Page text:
I love you.
I love ice cream.
I love my kids.
I love Ed Harris. (Squeal!)
I love my parents.
I love purple.
“Love” is a catch phase we slap on anything we like, enjoy, feel obligated to, or care about. We walk out of a movie and say, “I loved that!” We think of our favorite famous person and say, “I love him” when we’ve never even met him. We turn to our significant other and say “I love you so much.” This word is so convoluted we may not understand its true meaning. Lately, I’m asking “What is love anyway?”
According to many spiritual traditions, the highest level of human capacity is love. But, how can we attain love when we don’t know what it really is? So I charge you, dear reader…what the heck is it?
Is it caring deeply about someone or something? Is it being nice even when you don’t want to be? Is love equal to patience, allowing others to be who they are and accepting them no matter what? Is love the same as peace? Is love serving others, even when you’re exhausted? Is it being the best parent you can be to your child? Is it letting someone go when you know it’s time?
Language fails us when it comes to love.
It’s like trying to see air. We know it’s there. We know we experience it, but defining it is like grasping water. So we’re left with dumb analogies to describe it.
Is love a feeling? Or is it an action, something we do? We can love someone that we dislike. We can perform a loving action when we are angry or hurt. So apparently the feeling and the action don’t need to match. The Bible tells us love is patient, kind, and does not boast. But what about “tough love?” Also, sometimes love hurts like a sword through the heart. So…wtf?
Love is like the Eastern concept of the Tao.
“The Tao that can be named is not the true Tao.” Anytime we try to define it, it eludes us. However, we toss the word around like it’s no big deal.
“Love” has become synonymous with anything that makes us feel good: junk food, sex, a hot musician, a place, a person, a book, a new outfit. OMG, I am so confused! We have a lot of things and emotions disguised as love. Maybe they point toward love, but they still aren’t love itself.
I’ve grown suspicious of this word. If someone says they love me that can mean ten different things. It might make better sense to say, “I care about you.” Instead of “I love chocolate”, how about “Chocolate brings me pleasure!”
If we look beyond the human notions of love, we can sorta grasp that love is the force of creation. It’s the energy that runs the universe. But if that’s the case, why can’t we just use the word creation? Also, this gets hairy because if love is the essence of the universe, mustn’t we also admit a huge part of that is destruction? But it seems incorrect to equate love with destruction. Creation and destruction are two sides of the same coin. Maybe love is the space that holds this coin. If so, love is still responsible for destruction. Maybe destruction isn’t a bad thing then. Perhaps destruction is merely transformation. If that’s the case then we should “love” death, hurricanes, and wars. Sigh.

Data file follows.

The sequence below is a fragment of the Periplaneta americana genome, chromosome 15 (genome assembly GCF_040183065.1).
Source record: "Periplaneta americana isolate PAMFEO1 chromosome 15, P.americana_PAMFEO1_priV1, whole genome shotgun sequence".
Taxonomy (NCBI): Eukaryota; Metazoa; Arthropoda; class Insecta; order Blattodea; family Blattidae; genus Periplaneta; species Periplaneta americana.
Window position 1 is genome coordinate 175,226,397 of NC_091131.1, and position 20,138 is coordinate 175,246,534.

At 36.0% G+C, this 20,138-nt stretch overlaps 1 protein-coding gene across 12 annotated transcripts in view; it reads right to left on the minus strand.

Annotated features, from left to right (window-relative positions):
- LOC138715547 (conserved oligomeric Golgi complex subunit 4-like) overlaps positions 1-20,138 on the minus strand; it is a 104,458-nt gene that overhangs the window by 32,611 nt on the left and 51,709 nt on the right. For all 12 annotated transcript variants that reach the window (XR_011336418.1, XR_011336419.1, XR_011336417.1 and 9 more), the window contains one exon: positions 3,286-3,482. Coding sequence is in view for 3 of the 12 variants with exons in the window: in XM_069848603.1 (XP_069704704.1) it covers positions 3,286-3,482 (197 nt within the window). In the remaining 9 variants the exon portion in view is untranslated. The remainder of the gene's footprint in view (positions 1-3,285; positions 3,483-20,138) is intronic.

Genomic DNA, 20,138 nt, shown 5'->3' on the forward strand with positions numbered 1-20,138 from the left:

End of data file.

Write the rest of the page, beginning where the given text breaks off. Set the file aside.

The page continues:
Love is sometimes promoted as something to be earned or bought when we know damn well it’s neither. Marriage can’t be equated to love. Sex is not love. We love someone but later fall out of love. That doesn’t seem like true love then, does it? Or we say “I love him, but I had to let him go.” How can we love someone that is no longer a part of our reality? What we really mean is “I love the memory of him.” Again, it points to love, nothing more.
I prefer never to utter the words “I love you.”
First, the plainness dilutes the profound feeling of fondness. I’d certainly feel offended if you addressed your esteem and attachment to me in those barely attired terms; doesn’t our relationship deserve a better-dressed expression?
Second, “I love you” are not your words! They belong to millions of people before you. Why borrow such a hackneyed expression dulled by universal habit?
Choose a more personal verbal assembly-something that expresses your personality or, more to the point, your complex appreciation for the one you love.
–Philippe Petit, Creativity, the Perfect Crime
I understand words like care and peace. But, I do not know what “love” really means. I can only savor the occasional moments I experience it, laying down my desire to grasp it or define it.